Let’s review what the paper says about fuel treatment efficacy also, people on the blog might want to look at the photos of the fuel treatments on pages 25-27. (which seem kind of light to me, but I’m not a fuels person) and the maps and aerial photos on pages 55-58.
Some people just refuse to accept the reality of this…that when you get really extreme conditions of humidity, temps,and high winds, there is no power, no planning, no treatment, no nothing that will stop a fire from going where it wants. Nada. I am tired of reading statements from pols (and others who should know better) that “demand this fire be stopped”, and usually call for more aerial attacks. We are now experiencing more and more extreme weather, for whatever reason that none of us are smart enough to explain. We will have to learn to live with these blowup fires, and concentrate our prevention efforts in and around the homes and structures along the forest perimeter.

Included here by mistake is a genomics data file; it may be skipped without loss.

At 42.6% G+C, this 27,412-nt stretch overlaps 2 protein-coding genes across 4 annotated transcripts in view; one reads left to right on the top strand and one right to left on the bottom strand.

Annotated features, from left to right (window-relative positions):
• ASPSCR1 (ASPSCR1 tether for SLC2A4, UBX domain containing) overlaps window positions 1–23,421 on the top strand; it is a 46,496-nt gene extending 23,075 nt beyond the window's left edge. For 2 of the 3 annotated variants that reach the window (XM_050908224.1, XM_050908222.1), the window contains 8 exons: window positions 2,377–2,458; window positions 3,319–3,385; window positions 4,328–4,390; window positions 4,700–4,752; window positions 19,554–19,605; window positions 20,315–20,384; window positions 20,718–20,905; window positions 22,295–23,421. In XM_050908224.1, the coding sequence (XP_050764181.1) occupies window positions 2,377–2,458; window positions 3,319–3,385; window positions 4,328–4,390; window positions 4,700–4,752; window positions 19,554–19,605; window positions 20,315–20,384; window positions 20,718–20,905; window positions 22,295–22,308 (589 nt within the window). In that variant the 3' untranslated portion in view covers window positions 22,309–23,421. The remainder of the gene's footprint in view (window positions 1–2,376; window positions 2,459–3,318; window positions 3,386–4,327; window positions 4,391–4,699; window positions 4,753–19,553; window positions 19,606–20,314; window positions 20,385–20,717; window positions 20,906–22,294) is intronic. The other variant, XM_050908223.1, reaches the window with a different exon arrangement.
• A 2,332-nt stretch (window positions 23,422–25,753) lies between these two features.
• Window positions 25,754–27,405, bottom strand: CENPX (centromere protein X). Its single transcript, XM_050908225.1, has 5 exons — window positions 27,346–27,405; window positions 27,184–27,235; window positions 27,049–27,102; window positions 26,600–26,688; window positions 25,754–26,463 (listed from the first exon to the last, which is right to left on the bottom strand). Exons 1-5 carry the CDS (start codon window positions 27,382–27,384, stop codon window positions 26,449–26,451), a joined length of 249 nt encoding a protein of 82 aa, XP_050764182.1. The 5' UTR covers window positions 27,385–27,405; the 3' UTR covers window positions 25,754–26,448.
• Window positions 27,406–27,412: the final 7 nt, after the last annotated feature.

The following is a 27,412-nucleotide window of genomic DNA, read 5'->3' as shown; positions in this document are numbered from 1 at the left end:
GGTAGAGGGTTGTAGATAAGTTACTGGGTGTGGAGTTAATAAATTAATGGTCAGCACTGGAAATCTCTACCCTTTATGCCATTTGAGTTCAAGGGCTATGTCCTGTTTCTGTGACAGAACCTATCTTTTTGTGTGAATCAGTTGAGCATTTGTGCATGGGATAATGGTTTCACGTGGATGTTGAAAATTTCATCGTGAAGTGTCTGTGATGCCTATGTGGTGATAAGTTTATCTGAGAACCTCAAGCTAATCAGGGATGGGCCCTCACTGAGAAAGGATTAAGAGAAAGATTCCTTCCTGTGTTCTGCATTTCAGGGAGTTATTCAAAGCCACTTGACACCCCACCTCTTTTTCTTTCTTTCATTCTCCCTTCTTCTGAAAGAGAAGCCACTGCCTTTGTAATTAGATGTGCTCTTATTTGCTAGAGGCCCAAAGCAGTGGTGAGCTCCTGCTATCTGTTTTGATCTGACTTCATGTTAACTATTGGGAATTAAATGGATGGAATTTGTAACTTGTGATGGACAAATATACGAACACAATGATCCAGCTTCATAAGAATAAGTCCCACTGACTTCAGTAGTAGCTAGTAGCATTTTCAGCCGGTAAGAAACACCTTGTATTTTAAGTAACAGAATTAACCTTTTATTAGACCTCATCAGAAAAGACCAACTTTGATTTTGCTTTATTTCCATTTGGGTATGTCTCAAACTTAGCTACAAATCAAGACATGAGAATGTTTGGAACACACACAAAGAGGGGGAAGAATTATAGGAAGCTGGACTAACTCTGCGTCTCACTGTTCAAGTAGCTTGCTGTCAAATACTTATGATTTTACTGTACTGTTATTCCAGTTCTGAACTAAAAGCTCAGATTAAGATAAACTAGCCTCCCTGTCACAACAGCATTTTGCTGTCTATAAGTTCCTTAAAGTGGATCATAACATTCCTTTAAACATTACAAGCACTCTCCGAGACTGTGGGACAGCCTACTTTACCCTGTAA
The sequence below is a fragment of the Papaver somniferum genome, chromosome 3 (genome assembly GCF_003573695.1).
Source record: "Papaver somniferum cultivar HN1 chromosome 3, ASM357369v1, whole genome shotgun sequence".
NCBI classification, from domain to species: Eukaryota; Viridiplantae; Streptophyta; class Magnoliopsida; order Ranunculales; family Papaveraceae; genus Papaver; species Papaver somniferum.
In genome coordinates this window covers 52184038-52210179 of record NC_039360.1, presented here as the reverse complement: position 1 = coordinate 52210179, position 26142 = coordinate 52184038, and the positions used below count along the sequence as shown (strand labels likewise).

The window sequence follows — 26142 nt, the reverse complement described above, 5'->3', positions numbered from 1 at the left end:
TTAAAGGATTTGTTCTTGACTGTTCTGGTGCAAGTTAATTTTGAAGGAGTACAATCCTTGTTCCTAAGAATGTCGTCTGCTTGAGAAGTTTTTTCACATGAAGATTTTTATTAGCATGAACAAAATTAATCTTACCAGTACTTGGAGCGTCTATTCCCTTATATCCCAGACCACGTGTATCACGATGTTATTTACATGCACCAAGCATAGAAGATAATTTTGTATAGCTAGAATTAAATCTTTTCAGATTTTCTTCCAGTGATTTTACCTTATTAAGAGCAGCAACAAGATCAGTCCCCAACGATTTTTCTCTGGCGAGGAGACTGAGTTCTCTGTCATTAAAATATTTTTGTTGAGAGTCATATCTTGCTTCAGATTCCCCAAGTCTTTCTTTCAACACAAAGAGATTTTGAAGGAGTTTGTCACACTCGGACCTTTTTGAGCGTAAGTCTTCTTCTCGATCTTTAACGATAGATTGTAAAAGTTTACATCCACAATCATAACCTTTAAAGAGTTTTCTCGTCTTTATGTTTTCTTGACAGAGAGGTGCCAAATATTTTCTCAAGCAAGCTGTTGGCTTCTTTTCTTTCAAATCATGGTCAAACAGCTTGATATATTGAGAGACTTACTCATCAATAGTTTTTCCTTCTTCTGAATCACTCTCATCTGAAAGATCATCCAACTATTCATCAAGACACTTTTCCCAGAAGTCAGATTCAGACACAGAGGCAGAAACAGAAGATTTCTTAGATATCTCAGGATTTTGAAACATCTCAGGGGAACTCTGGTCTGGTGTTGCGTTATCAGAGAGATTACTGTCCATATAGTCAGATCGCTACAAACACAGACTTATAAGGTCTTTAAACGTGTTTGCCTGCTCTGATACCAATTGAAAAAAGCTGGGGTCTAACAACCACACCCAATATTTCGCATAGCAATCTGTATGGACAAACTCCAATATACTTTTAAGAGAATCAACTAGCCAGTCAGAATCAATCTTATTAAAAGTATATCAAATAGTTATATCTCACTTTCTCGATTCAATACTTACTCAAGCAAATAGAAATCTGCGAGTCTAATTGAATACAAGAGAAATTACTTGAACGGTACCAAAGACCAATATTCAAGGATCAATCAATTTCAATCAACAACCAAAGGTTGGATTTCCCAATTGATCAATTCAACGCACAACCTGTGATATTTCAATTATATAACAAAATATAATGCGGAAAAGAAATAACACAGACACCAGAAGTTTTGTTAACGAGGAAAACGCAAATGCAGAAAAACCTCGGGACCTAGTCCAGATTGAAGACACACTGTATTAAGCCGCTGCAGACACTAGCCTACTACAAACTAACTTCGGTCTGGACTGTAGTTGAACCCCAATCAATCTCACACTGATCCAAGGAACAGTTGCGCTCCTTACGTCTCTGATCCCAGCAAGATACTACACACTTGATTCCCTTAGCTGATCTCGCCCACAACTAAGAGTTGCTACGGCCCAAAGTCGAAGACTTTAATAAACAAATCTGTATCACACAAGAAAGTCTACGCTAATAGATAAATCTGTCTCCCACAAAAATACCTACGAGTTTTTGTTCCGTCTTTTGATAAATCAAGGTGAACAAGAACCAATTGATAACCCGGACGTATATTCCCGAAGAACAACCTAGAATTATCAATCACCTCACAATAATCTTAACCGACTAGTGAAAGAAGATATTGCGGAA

I don’t think anyone “refuses to accept”; but just like earthquakes- you can do things to be safer in the 4-6’s without thinking that will help in the event of a 9.
Sharon, there are many out there (who have never fought wildfires or any type of fires) in positions of responsibility who are regularly quoted in the media using exactly the type of comments I allude to. Governors and such should know better, or keep their mouths shut. I know it is simple ignorance and I guess we should be kind to the ignorant.
Please also remember that the post was rather specifically dealing with extreme fire conditions, so I was commenting in that same vein. I don’t advocate doing nothing, but the notable losses of homes in recent large fires clearly shows that much, much more can and should be done to make these forestland homes more fire resistant. Education? More stringent insurance requirements? Better county/state building codes? Probably all.
I am with you on all those, Ed.